nfl, recruiting, strategy, round, irrelevant, Toby Elwin, blog

The NFL draft and your company recruiting strategy (round 2)

The NFL draft reveals all things wrong with talent acquisition and recruiting. Looking at how an NFL team drafts provides terrific insight into what you and your company can improve upon. I wrote in the last blog, The NFL draft and your company recruiting strategy round 1, a sample list of the assessments an NFL team uses to evaluate fit: 40 yard dash, Bench press, Vertical jump, Broad jump, 20-yard shuttle, Three-cone drill, 60-yard shuttle, Position-specific drills, Physical measurements, Injury evaluation, Drug screen*, The Cybex test, The Wonderlic Test, game film* [work samples], scouts and coaches who attend games, interviews*, and recommendations* That list, like your interview and recruiting strategy, is intended to project future performance, but like all the great financial advisors tell us, “past performance is not an indication of future results”. The asterisk next to some of their tests …

change management, bottom up, top down, Toby Elwin, blog

Change management bottom up or top down

Classic change theory: leadership drives change and leadership needs to commit for change to work. Seems to make sense, but in reality leadership is irrelevant. The organization’s ability to change is dictated by operational units and employees, not leadership. The reality: culture eats strategy for lunch. Your workers dictate change and strategy. Leadership doesn’t drive change, total quality management, Lean manufacturing, or Six Sigma. None of it relies on leadership. Change relies on culture and in the case of culture, leadership is along for the ride and rarely in the driver seat. The reason your organization changes fail is you continue to believe change has to do with you. Organization change management has little to, and everything to, do with them. Organizations change for their reasons, not yours, not the stockholders, not the competition, not the tax payer. Capsize to …

Borg, Competing Values Framework, Toby Elwin, Star Trek

Competing values drive your organization out of business

Change very often comes in multitudes and magnitudes, rarely in order and procedure, but change resistance seems to come in constant waves.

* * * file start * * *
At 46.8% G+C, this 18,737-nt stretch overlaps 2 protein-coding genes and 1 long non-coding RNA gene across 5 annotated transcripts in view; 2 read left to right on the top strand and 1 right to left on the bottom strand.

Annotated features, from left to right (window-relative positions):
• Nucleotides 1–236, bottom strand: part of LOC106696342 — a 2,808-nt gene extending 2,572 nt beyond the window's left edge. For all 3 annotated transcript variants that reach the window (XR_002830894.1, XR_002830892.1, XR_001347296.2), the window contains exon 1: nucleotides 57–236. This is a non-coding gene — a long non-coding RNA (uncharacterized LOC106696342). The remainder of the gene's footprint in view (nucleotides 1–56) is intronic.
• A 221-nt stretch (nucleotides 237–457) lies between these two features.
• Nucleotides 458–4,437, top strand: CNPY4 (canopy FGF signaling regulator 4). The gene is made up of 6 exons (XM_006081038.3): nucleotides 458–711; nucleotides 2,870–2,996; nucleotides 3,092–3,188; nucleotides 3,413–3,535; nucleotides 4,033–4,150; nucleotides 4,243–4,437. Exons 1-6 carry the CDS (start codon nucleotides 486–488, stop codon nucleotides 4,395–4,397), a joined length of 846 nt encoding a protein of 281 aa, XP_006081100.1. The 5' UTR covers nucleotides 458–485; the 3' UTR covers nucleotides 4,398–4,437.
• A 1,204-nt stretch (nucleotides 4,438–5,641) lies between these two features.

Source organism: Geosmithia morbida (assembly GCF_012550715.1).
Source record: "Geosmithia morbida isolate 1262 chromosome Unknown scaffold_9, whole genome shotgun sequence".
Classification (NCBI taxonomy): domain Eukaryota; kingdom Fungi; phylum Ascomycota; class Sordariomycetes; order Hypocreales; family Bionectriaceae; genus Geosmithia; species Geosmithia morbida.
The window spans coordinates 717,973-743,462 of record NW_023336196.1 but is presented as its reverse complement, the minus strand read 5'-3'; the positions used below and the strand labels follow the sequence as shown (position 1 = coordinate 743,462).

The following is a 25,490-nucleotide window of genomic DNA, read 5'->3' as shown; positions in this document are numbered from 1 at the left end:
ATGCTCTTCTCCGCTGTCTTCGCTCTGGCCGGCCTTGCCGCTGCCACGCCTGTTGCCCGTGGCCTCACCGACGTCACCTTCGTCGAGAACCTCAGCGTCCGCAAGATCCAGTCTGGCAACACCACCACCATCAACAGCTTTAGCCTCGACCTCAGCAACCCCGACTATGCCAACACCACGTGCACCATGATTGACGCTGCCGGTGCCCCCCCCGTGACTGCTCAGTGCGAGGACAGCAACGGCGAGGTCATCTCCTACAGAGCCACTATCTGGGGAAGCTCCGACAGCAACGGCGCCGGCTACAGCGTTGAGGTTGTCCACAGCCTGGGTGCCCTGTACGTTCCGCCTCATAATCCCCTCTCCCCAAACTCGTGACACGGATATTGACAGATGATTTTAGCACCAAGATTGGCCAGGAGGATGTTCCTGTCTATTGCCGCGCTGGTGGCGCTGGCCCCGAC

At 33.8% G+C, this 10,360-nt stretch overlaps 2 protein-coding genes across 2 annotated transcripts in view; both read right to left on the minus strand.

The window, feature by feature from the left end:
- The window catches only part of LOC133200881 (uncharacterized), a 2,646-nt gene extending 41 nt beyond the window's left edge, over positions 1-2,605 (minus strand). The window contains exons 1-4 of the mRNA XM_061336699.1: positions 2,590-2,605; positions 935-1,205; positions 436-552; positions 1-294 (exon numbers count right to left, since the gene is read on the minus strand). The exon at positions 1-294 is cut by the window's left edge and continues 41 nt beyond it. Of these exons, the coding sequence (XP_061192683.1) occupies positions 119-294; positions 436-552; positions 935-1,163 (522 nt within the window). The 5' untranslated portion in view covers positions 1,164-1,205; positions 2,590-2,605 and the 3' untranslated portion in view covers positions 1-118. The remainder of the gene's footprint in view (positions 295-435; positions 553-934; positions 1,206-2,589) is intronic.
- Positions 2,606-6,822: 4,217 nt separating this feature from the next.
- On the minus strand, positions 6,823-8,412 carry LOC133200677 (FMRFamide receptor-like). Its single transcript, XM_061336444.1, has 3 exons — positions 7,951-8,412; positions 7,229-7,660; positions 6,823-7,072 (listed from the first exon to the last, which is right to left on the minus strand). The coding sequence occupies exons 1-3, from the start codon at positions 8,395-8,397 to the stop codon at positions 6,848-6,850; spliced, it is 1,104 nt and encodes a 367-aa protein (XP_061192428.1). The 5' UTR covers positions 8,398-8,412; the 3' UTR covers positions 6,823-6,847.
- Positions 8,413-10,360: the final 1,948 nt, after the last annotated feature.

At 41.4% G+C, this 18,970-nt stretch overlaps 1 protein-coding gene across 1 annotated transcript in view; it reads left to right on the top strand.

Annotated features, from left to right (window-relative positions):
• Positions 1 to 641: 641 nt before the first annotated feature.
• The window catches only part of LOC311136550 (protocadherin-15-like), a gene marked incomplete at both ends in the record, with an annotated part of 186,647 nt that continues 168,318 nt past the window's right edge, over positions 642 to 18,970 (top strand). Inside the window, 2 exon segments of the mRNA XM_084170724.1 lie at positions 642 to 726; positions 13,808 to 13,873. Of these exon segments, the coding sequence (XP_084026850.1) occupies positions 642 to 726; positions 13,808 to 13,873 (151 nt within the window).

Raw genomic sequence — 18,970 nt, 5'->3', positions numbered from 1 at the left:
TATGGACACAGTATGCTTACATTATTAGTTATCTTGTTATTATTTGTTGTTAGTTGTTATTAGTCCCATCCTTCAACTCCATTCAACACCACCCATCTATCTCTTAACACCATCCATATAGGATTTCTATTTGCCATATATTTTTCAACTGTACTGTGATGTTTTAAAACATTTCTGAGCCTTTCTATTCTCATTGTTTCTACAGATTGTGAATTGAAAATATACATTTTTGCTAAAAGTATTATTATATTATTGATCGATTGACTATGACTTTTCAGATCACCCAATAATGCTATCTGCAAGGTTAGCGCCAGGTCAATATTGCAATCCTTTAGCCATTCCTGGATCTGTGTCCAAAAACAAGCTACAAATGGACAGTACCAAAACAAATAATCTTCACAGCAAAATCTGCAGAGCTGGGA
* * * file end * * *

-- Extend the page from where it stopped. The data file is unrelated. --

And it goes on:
A Competing Values Framework will identify your current state organization strength and desired state.

Organizations that understand competing values and the impact of culture can train and manage and cultivate people who can grow with the organization. The Competing Values Framework identifies the culture people are working in, any disconnect, by team or business unit, to then create strategies that align to the culture needs to challenge the culture.

What to keep and what focus to adjustment needed to survive or to excel.

VC’s missing formula, discounted cash flow, human capital, alchemy,

The VC’s missing formula: human capital discounted cash flow

Accounting assigns of assets and liabilities and financial management’s current or pro forma valuation both rely on art and interpretation more than any professional standard, science, or law. What valuation models measure human capital ability to meet financial and strategic business goals? What formulas are used to measure human capital contribution to profits? What are the human capital risk factors you justify when you build your financial statements and projections? Organization valuation usually involves four areas: Physical capital, Financial capital, Intellectual capital, and Human capital Both accounting and financial management start with familiar industry formulas to measure physical, financial, and intellectual capital. The departure from formula comes with asset classification and subjectivity of inputs. You most often witness this in the beta, or the numerical representation of risk, used in the discounted cash flow formulas on glitzy, initial public offering, road shows. …

Red Sox, Yankees, competing values, Toby Elwin, blog

Competing values drive organization resistance

Organizations, like people, develop.  A start-up has different organization qualities than a 25-year-old, Fortune 500 company.  As operations increase in scale and scope a start-up faces new pressures.  Each increase in production, staffing, or market share increases their operating risk. What worked as a start-up company with a staff of 5 and $500,000 in revenues can no longer manage the same way with a staff of 85 and $2.5 million in revenues. Merely doubling the numbers, however, risks compounding the challenge of planned, intentional human capital growth to meet financial and intellectual capacity. Competing Values is Not Myers Briggs Frustration over organization culture, values, and communication many times comes down to values and interpretations: enter the Myers-Briggs Type Indicator (MBTI) assessments that seem the rage. The MBTI assessment focus on the individual and the individual to convey and manage both …